10 Years Ago: Clutch Explores the Blues With ‘From Beale Street to Oblivion’
For their eighth studio album, 2007's From Beale Street to Oblivion, Clutch found new inspiration from a source that had previously fed many of their rock heroes: the blues.
“I think as years go on everyone in the band listens to blues more and more," singer Neil Fallon told the Freeborn Times around the time of the album's release. "Not because we’re sad and upset, but because our musical tastes are expanding and maturing. Also, those old bands we love like Led Zeppelin and ZZ Top are really, really closely related to the blues, they made the riff really big, with a swing. A light bulb just went off in our heads one day and we realized that that was the kind of direction we were beginning to take, so we started really exploring it."
Beale Street was the second album to feature organist Mick Schauer and the band's five-man lineup. Unlike the more Deep Purple-inspired, slightly progressive leanings of much of 2005's Robot Hive / Exodus, the new record looked several generations further into the past. For example, the single "Electric Worry" was a partial cover of a Mississippi Fred McDowell song, complete with "Bang! Bang! Bang! Bang!" John Lee Hooker shout-outs and a harmonica solo.
"We played our first show in '91, and I would say that our style now is more blues-oriented and less hardcore," guitarist Tim Sult explained to Ultimate Guitar. "When I started out, I didn't really play solos and I kind of played noisy-type parts. Now I play actual solos along with the noisy-type parts," he joked.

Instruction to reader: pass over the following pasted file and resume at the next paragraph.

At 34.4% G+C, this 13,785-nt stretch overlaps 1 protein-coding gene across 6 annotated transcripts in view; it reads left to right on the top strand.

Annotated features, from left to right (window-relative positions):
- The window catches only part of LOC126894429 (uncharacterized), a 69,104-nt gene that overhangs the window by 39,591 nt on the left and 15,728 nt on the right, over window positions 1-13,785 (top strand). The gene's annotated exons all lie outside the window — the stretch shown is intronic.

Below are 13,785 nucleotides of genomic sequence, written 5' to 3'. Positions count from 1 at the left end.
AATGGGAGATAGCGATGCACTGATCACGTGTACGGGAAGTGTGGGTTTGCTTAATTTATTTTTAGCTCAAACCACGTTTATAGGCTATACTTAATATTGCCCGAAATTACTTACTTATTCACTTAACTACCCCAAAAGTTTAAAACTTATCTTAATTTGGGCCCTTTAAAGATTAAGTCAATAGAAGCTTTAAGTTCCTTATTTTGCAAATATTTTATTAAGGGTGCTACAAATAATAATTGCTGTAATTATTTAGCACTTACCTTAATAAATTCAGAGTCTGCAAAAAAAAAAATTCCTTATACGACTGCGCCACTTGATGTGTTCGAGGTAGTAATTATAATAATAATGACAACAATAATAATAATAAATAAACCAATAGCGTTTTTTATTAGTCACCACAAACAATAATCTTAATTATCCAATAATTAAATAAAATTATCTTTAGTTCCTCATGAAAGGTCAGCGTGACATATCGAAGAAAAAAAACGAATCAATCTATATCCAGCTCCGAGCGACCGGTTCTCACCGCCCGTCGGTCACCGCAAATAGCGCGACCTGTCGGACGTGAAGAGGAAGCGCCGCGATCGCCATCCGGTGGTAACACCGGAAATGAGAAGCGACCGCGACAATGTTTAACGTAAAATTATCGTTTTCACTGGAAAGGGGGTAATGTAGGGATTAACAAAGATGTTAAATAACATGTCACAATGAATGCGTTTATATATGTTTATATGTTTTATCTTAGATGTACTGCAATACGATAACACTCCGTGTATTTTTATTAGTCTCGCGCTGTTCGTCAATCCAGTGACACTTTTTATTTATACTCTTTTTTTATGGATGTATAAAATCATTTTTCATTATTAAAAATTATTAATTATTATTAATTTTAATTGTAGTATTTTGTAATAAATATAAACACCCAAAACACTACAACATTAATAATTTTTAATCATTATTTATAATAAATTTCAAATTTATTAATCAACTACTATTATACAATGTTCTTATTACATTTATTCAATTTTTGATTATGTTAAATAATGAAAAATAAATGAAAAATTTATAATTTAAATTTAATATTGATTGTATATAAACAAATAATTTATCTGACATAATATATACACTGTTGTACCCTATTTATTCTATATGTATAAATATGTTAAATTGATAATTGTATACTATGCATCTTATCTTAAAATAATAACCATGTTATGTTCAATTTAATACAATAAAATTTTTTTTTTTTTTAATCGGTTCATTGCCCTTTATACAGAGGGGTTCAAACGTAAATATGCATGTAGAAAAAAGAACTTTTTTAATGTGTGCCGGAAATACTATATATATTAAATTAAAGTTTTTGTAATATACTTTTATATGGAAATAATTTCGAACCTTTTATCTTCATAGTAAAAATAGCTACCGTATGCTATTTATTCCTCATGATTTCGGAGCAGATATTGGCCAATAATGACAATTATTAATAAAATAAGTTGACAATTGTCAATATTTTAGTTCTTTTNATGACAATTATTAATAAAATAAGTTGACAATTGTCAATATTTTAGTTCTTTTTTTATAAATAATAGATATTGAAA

Lyrically, Fallon remained as wonderfully witty, observant and off-kilter as ever. Here's how he explained the inspiration for the rousing, swampy "Black Umbrella," which apparently struck him while visiting a venue outside St. Louis. “In Sauget, Illinois there is a club called Pop’s. It’s on a lawless piece of land with 24 hour strip bars and an O.T.B. I once went into the O.T.B. facility and saw the strangest collection of people one could imagine. It was Mos Eisley spaceport. A woman dressed like she had come straight from a jazz funeral walked in and no one seemed to notice her but myself. I guess anomaly is typical in Sauget."
Two years after the release of Beale Street, Clutch returned to their traditional four-piece lineup for 2009's more direct and less polished Strange Cousins From the West. Their most recent releases, 2013's Earth Rocker and 2015's Psychic Warfare, have leaned more towards the sound of their more aggressive, riff-based early days, but with a heightened level of sophistication.
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